Newsletter Articles-->Faeber-Morse House: 13405 Lake Avenue
First Property Owner: Anna Barbara Gehring purchased land on south side of Clifton from Jackson to Nicholson, and two lots on SW corner of Lake and Nicholson. She purchased the property from her brother, Charles Lang. Charles Lang was part of Rausch and Lang, electric car manufacturers. Mr. Lang purchased large amounts of land in Lakewood, for which he couldn’t pay the taxes. He sold some of this property to his sister.
In 1904, she built the current home located on the SW corner of Clifton and Nicholson, with a carriage house south along Nicholson. Anna B. Gehring was a widow and lived in the Clifton house with her father, Joseph Lang, and three children, Elma, Meta and Carl Walter. The children were young adults at this time. Anna B. Gehring purchased two lots at SW corner of Lake and Nicholson to construct tennis courts for her children, which she did.
First Home Owner: The first owners of the house were George P. and Katherine (Katie) E. Faerber, who purchased two pieces of property from the Gehring Family during the first half of 1911. The main parcel, 105 feet wide x 197 feet deep, was bought for $3,200 from Elma C. Gehring, with the stipulation that a home constructed on the lot must have a minimum value of $5,000 when built. The second parcel, 20 feet wide by 197 feet deep, transferred on July 18, 1911 from Anna B. Gehring to the Faerbers.
The Faerbers hired architect Gustave B. Bohm, a Cleveland native trained in New York City, to design their Neoclassic style home. The August 19, 1911 edition of The Cleveland News includes a rendering of the home, along with the following description:
George Faerber was the secretary/treasurer of the Forest City Savings & Trust Company, located on the southwest corner of Detroit Avenue and West 25th Street, which still stands today. He was also a partner in the insurance firm Shotter Faerber & Company, which had its headquarters downtown with a branch at Detroit Avenue and West 25th Street. He was a self-made man, never finishing high school but becoming a respected banker by the age of 31. He was a member of the Cleveland and Lakewood Chambers of Commerce, the Clifton Club, the German Evangelical Church and his favorite hobby was billiards.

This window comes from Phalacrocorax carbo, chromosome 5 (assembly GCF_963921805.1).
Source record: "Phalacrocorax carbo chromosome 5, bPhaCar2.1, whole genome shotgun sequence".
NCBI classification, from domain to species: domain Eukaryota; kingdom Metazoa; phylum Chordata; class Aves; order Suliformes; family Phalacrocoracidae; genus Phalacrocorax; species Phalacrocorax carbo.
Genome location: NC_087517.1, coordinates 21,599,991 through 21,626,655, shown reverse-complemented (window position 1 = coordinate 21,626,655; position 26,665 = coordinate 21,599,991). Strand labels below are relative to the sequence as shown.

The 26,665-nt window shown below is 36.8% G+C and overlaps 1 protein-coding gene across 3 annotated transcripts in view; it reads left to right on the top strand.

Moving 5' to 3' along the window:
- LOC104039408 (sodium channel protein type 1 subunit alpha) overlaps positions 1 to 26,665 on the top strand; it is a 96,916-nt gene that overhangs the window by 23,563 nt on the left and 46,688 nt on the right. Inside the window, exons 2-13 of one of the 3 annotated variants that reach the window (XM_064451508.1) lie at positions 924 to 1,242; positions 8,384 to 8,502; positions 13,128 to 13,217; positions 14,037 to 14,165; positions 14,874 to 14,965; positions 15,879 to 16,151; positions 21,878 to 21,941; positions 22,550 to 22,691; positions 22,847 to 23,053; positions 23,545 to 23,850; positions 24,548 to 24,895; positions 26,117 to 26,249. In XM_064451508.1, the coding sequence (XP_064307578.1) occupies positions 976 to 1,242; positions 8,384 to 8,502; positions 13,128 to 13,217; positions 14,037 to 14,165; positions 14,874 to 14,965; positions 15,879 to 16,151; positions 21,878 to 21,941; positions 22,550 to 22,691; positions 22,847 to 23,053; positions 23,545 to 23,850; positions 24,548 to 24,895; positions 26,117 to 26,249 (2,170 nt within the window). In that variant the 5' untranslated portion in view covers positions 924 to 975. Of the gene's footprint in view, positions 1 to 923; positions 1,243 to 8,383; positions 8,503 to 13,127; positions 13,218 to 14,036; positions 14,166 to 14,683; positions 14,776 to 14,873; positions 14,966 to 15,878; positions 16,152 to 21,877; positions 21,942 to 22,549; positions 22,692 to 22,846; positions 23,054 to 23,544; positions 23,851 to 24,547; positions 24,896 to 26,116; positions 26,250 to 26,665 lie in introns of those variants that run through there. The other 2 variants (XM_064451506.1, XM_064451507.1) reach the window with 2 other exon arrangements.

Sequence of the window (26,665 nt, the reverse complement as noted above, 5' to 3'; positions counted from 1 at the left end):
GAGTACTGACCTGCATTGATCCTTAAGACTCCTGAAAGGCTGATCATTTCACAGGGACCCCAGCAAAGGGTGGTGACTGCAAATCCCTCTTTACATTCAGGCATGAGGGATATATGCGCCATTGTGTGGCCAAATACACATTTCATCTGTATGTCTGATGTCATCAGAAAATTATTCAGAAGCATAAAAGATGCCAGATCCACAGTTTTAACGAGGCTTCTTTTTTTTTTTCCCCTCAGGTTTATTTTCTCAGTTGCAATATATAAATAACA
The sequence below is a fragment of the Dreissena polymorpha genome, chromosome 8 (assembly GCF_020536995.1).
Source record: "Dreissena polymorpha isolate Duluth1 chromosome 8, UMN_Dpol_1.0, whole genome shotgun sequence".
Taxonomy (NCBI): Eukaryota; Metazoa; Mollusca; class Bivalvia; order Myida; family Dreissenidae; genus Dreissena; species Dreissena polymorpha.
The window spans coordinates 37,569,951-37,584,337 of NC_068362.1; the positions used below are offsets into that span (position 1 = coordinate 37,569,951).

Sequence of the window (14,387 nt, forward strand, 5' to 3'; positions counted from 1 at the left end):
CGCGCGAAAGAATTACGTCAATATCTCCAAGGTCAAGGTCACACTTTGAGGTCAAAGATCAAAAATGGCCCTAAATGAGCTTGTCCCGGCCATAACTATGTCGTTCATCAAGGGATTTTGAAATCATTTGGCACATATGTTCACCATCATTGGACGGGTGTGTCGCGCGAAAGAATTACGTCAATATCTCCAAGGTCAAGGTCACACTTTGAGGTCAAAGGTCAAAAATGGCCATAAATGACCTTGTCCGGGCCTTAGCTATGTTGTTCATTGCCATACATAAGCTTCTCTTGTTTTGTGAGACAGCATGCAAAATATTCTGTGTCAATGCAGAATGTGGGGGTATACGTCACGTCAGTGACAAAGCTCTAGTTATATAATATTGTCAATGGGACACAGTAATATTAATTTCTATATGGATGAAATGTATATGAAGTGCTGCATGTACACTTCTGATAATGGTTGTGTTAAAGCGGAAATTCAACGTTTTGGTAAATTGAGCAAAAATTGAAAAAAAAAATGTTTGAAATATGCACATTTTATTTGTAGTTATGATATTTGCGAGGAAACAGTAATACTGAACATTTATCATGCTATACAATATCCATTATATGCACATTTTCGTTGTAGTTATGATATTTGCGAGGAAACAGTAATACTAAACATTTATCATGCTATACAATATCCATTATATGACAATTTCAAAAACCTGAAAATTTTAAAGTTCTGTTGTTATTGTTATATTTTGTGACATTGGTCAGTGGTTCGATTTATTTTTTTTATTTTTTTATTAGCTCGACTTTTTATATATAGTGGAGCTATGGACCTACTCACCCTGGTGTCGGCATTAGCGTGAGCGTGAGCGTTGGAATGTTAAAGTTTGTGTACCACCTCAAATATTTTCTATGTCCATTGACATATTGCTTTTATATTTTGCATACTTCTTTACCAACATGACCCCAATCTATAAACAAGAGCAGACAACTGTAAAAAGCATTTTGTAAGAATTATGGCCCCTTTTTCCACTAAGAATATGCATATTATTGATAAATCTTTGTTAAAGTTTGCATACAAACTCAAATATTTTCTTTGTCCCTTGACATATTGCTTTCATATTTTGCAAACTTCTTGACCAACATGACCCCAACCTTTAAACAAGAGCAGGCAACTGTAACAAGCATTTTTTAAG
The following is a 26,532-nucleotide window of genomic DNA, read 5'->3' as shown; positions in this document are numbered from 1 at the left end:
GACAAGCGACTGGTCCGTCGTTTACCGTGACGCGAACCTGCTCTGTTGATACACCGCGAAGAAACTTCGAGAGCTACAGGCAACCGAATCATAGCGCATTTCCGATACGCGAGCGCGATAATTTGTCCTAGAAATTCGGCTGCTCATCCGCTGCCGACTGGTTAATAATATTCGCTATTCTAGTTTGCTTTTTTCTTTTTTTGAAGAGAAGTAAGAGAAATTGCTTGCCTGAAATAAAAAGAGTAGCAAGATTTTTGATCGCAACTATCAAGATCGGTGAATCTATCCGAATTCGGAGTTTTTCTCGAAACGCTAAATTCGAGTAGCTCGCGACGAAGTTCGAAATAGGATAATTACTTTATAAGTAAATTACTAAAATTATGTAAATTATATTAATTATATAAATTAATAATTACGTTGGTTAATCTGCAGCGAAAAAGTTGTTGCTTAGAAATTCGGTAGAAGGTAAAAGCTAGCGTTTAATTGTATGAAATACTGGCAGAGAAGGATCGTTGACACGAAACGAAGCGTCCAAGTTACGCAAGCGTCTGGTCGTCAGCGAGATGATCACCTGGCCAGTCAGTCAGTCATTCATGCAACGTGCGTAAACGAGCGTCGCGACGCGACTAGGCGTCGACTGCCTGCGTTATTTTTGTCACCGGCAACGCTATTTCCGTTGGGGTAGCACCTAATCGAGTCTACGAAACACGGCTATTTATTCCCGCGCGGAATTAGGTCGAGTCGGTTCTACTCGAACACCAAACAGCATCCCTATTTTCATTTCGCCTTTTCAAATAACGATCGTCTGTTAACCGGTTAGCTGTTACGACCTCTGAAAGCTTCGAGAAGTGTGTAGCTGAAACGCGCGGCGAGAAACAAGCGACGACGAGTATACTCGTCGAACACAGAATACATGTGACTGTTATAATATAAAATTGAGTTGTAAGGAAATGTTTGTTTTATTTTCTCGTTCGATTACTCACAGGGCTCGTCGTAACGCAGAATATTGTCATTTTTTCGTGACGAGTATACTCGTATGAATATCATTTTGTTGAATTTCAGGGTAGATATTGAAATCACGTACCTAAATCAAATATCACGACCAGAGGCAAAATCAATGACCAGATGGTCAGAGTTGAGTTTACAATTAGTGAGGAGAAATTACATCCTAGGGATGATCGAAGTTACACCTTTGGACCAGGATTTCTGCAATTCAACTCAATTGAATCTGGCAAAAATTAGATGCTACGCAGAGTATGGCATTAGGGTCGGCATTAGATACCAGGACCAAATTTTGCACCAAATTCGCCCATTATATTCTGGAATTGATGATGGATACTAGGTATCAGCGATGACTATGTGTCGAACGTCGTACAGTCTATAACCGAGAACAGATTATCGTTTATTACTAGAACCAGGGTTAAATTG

Faerber lived in the house with his family for about one year, until his death at the age of 52 on December 3, 1915. The monument of the Faerber plot at Lake View cemetery is carved to duplicate the Philippine mahogany pillars in the foyer. Katie Faerber sold the home to Agnes D. Morse on April 18, 1916.
Features Include: Philippine mahogany woodwork, gold-threaded tapestry wall coverings, sterling silver wall sconces, molded ceilings, grand entryway with twin staircases, colorful leaded-glass windows in the servants’ quarters, a back staircase leading to the basement with a vaulted ceiling, marble stairs and decorative plaster pediments over the windows, beveled leaded-glass windows and doors, terra cotta and marble floors, built-in bookcases with beveled leaded-glass doors, shower stall with nine shower heads, bedroom closets with extensive built-in storage, electrical system with master switches in the dining room and the master bedroom that controlled all the lights in the house, a third floor billiard room and a built-vacuum cleaning system through the house. A basement board room has a slate ceiling embellished with gold leaf, a floor of handmade tiles, stained-glass windows, an intricately carved fireplace and coffered wood-paneled walls which contain a secret storage space.